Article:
by Ellen Gillingham
Philip K. Dick’s A Scanner Darkly shows his firsthand experience with drug addiction. The story shows spiritual experiences, but is also a warning to other drug users. It shows that drug use is not a disease, but a consequence of choice. Themes in the novel are popular among science fiction. For example, the novel shows how reality blurs into fiction, cultural disillusionment, and the government control.
Richard Linklater’s A Scanner Darkly shows the contemporary state of drug surveillance in the 21st century. He uses digitized rotoscoping animation to make characters look fluid. They symbolically show the instability of cognitive dissonance and alternative realities. Overall, the film communicates themes of identity and its relationship with drugs, bodies, and reality.
Linklater faced a challenge in his adaptation of A Scanner Darkly because other adaptations of Philip K. Dick novels have turned out unfaithful. However, Linklater successfully captures Dick’s depiction of surveillance. The film’s content is taken directly from the book, but it lacks characters’ interior language. This is problematic because this is a big part of showing themes about identity. Linklater also worked hard to capture Dick’s sardonic humor and unique view of religion, which have not been captured well in other adaptations.
This article analyses the roboscoping in Linklater’s film as a metaphor, but primarily focuses on how animators were selected and what was important for them to know.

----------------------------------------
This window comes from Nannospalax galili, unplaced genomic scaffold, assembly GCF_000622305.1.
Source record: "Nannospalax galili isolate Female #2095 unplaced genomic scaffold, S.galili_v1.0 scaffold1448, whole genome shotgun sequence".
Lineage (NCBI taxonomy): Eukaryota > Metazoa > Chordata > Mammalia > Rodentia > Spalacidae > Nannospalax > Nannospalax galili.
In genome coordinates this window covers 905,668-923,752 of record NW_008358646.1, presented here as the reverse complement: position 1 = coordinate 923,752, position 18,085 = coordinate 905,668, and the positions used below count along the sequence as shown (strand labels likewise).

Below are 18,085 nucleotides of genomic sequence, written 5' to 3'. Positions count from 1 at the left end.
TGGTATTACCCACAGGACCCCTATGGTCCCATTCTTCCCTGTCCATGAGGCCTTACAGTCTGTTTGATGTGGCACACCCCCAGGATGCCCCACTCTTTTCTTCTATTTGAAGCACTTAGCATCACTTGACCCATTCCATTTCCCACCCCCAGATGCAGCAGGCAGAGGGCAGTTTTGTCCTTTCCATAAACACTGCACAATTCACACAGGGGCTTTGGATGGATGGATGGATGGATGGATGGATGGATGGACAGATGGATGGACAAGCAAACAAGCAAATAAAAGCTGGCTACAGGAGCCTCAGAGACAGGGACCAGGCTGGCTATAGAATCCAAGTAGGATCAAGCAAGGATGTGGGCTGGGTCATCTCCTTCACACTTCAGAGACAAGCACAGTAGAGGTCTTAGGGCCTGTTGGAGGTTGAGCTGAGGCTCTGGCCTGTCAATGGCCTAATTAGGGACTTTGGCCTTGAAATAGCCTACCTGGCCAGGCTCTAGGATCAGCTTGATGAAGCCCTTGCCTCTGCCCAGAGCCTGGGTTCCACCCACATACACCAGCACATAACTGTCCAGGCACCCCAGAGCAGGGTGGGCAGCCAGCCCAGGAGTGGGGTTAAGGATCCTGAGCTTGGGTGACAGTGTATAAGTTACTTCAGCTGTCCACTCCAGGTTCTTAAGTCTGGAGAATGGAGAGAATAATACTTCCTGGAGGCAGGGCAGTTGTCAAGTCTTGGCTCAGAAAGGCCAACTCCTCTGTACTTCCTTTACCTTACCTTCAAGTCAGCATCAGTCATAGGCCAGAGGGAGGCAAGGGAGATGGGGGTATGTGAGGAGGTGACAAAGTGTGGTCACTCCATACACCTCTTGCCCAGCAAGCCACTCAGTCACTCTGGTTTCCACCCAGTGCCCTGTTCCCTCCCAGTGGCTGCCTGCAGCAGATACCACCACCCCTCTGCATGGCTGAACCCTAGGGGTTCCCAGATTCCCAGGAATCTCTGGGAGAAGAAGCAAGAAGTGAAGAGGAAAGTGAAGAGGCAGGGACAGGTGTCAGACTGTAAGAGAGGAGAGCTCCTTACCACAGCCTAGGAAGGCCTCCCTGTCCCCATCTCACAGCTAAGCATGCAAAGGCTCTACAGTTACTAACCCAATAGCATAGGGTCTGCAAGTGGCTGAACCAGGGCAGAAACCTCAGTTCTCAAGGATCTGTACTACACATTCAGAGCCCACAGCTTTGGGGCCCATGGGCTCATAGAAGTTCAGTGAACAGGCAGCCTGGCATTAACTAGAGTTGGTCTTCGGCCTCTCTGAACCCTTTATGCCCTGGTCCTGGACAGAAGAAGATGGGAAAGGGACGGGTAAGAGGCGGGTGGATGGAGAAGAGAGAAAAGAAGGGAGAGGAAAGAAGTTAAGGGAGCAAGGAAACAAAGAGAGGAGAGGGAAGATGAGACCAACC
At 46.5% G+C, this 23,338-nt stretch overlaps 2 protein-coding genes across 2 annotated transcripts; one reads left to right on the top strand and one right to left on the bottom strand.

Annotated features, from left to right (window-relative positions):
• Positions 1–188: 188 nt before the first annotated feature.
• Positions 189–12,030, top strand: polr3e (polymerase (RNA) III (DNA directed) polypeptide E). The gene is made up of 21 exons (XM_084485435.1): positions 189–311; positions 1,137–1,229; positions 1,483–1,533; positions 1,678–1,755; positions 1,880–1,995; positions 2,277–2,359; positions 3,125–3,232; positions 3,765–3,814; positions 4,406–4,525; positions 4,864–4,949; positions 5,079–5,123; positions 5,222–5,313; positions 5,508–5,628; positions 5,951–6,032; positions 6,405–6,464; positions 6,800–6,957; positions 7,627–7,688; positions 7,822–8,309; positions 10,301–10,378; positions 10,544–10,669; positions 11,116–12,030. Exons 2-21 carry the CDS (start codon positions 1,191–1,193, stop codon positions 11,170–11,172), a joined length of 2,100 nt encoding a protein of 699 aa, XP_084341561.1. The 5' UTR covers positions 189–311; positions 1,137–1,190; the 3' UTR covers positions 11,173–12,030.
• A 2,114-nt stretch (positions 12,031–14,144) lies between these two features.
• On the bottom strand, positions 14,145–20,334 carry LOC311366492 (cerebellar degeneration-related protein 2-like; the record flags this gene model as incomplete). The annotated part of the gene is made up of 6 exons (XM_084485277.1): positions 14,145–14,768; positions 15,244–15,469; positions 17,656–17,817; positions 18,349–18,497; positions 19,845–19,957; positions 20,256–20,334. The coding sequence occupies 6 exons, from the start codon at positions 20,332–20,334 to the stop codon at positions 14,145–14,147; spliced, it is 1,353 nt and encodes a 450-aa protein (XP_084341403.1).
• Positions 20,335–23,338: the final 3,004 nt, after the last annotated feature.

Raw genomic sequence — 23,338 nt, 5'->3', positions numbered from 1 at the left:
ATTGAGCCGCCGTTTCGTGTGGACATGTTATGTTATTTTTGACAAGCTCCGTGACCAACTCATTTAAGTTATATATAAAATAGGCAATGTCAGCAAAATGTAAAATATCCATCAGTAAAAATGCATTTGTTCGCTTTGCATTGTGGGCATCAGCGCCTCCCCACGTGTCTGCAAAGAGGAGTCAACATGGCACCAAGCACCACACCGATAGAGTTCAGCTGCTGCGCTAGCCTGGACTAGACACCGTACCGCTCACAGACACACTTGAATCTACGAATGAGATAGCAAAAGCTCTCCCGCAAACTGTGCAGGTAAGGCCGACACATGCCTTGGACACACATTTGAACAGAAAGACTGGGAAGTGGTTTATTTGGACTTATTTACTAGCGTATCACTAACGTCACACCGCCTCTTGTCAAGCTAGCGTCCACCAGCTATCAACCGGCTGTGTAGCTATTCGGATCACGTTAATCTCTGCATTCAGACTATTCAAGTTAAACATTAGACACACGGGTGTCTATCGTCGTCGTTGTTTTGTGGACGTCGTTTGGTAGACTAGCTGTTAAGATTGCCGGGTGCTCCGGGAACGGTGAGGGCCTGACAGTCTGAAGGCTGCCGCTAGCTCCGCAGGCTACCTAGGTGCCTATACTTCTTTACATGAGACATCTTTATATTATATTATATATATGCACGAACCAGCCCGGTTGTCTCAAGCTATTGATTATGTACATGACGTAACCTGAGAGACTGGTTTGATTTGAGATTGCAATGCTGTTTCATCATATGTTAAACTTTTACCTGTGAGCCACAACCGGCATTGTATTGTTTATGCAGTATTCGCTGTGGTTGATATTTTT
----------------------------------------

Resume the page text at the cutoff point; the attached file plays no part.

This article by V. Bell illuminates how Philip K. Dick wrote A Scanner Darkly as a commentary of brain psychosis and found motivation in his personal experiences.
This article by Ryder W. Miller praises the film for its messages, but criticizes the lack of clerity concerning Philip K. Dick’s original opinions.
This article is important in understanding the film because it comments on A Scanner Darkly’s “scramble suit.” Miller notes that the suit is a good depiction of science fiction that carries a deeper message of paranoia’s relationship with drug use. Miller also looks at the context of the film and novel to show how A Scanner Darkly represents different parts of Philip K. Dick’s life.
To adapt A Scanner Darkly to film, the director Richard Linklater uses the “interpolated rotoscope” animation technique. What are the effects on the viewer of such a technique? Was it an appropriate technique for the film, in terms its themes and story?
Richard Linklater’s use of the “interpolated rotoscope” animation technique in A Scanner Darkly gives the viewer a hypnotic and confusing effect. This is appropriate for the film in terms of its themes and story because the story is about drug use and themes concern identity. The dislocating effect that the technique has on the viewers is comparable to hallucinations produced during drug use. The technique represents the theme of identity because the bodies never form fully. This is symbolic of how identity is made up of a mixture between reality and fiction. It accurately shows the effects that drug use has on individuals because the animation is blurry and separated from reality like the life of an addict is. For example, Bob Arctor and Officer Fred have similarities, but rotoscoping blurs that connection. This fits into the themes of the story because the characters appear to blend into each other enhancing the sense of confusion for the viewer. Overall, the technique looks like time and space are disconnected because the bodies appear to be ever flowing and never quite solid thus it enhances themes for the viewer.
“Nothing would ever change. Nothing new could ever be expected. It had to end, and it did. Now in the dark world where I dwell, ugly things and surprising things and sometimes little wonderous things spill out at me constantly and I can count on nothing.”